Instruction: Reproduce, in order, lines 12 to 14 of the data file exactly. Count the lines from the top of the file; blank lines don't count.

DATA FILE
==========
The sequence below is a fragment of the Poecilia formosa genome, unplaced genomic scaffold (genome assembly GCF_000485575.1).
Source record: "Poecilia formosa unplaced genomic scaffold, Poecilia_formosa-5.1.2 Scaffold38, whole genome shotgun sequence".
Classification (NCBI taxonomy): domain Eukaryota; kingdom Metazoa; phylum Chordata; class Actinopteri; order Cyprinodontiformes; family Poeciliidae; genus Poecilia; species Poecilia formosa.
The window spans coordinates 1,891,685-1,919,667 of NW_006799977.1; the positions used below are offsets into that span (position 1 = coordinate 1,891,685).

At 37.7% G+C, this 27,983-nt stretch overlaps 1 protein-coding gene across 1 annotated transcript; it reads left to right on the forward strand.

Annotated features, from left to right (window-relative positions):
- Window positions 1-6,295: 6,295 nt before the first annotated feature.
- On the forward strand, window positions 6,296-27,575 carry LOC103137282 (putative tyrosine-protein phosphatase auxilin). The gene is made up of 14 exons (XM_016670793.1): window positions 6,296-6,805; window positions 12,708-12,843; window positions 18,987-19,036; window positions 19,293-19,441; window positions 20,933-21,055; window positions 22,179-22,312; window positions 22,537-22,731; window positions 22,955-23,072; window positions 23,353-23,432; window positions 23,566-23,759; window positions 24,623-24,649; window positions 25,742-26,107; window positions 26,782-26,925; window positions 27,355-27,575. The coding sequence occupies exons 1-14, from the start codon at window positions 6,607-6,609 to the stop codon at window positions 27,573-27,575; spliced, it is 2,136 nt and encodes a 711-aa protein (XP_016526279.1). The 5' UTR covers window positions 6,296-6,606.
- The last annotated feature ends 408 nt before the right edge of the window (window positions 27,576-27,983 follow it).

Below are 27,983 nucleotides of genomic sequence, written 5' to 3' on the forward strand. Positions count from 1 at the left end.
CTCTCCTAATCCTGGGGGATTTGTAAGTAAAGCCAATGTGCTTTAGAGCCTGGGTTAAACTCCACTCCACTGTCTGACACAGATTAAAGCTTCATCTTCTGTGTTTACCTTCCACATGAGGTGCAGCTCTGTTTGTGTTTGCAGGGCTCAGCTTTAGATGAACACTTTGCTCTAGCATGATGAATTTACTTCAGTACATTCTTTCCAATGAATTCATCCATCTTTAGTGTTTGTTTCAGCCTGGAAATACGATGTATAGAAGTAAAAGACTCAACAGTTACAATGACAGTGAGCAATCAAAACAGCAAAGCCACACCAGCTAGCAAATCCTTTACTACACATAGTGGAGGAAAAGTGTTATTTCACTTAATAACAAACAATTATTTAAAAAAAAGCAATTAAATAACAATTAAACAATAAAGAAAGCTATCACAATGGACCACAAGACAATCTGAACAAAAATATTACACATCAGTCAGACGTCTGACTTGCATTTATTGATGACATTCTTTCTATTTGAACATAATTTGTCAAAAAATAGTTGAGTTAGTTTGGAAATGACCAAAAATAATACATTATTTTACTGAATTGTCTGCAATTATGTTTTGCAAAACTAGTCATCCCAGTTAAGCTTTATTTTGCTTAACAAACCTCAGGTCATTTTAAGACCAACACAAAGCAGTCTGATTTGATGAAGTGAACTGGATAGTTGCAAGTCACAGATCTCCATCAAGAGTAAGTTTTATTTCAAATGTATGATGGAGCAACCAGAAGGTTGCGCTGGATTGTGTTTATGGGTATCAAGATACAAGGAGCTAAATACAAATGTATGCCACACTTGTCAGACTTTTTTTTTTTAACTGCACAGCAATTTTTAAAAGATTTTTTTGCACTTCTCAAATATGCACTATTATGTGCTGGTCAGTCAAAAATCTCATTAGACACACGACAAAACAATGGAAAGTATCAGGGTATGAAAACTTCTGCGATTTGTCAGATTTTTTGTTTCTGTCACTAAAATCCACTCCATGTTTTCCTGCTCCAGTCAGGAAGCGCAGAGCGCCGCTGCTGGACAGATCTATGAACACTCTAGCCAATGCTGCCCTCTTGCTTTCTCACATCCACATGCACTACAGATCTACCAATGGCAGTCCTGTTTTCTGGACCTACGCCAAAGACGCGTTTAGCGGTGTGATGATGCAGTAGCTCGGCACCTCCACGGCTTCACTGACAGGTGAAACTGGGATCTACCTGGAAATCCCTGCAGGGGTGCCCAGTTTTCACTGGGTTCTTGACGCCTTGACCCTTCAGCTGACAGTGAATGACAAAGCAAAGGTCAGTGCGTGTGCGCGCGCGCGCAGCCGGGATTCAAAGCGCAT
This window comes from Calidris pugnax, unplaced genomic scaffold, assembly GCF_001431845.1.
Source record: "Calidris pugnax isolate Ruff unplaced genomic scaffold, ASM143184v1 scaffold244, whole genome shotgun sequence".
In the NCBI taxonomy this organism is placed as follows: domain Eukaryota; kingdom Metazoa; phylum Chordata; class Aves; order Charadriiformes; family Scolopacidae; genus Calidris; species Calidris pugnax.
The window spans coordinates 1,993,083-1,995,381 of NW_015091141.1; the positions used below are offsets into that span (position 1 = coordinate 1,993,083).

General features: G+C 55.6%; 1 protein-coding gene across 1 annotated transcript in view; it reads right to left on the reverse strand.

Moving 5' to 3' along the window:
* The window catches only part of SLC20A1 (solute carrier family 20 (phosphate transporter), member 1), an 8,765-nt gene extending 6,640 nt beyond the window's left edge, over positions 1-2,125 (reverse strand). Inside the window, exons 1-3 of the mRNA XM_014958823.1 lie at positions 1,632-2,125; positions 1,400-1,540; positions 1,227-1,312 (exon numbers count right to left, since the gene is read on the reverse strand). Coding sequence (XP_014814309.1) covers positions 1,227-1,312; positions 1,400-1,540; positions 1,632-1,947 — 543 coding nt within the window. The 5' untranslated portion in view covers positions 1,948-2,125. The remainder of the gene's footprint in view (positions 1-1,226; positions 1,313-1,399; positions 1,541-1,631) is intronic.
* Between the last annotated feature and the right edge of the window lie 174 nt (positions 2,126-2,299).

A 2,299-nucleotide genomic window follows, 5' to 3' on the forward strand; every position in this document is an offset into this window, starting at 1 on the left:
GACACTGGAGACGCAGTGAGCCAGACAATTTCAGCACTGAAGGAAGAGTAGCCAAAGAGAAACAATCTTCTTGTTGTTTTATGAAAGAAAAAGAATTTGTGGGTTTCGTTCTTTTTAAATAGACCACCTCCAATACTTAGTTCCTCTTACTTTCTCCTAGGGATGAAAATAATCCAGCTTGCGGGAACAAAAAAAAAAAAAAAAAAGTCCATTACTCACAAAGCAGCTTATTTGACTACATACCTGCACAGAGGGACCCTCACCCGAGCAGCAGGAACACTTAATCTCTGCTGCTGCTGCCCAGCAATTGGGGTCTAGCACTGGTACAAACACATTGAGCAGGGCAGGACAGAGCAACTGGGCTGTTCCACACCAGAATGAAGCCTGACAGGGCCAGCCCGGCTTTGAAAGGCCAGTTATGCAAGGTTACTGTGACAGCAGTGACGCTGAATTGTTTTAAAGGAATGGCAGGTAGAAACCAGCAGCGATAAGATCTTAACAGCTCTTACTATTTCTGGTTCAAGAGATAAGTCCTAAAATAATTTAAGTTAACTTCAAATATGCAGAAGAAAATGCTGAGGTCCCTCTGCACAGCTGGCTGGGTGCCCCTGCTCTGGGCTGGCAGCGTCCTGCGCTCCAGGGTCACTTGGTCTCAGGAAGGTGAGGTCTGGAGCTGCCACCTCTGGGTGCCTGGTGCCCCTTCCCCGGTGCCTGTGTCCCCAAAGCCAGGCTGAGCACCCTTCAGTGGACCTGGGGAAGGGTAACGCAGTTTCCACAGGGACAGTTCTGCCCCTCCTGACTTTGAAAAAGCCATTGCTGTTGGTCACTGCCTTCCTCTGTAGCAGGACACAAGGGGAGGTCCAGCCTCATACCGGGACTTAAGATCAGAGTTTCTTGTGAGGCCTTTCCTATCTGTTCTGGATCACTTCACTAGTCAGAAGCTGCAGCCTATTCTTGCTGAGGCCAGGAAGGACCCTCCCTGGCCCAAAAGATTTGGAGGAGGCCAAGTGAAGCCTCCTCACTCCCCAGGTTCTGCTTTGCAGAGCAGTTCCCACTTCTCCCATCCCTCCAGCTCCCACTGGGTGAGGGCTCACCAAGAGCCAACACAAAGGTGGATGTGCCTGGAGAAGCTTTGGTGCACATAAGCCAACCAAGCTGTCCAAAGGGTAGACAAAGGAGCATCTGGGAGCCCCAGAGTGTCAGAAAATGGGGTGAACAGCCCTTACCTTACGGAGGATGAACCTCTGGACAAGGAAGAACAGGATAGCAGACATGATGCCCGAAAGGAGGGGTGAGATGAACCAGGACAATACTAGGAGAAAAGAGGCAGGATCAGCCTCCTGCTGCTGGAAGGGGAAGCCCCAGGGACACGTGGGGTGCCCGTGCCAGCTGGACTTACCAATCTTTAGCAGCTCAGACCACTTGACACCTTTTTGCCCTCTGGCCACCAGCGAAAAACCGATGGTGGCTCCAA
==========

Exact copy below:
This window comes from Calidris pugnax, unplaced genomic scaffold, assembly GCF_001431845.1.
Source record: "Calidris pugnax isolate Ruff unplaced genomic scaffold, ASM143184v1 scaffold244, whole genome shotgun sequence".
In the NCBI taxonomy this organism is placed as follows: domain Eukaryota; kingdom Metazoa; phylum Chordata; class Aves; order Charadriiformes; family Scolopacidae; genus Calidris; species Calidris pugnax.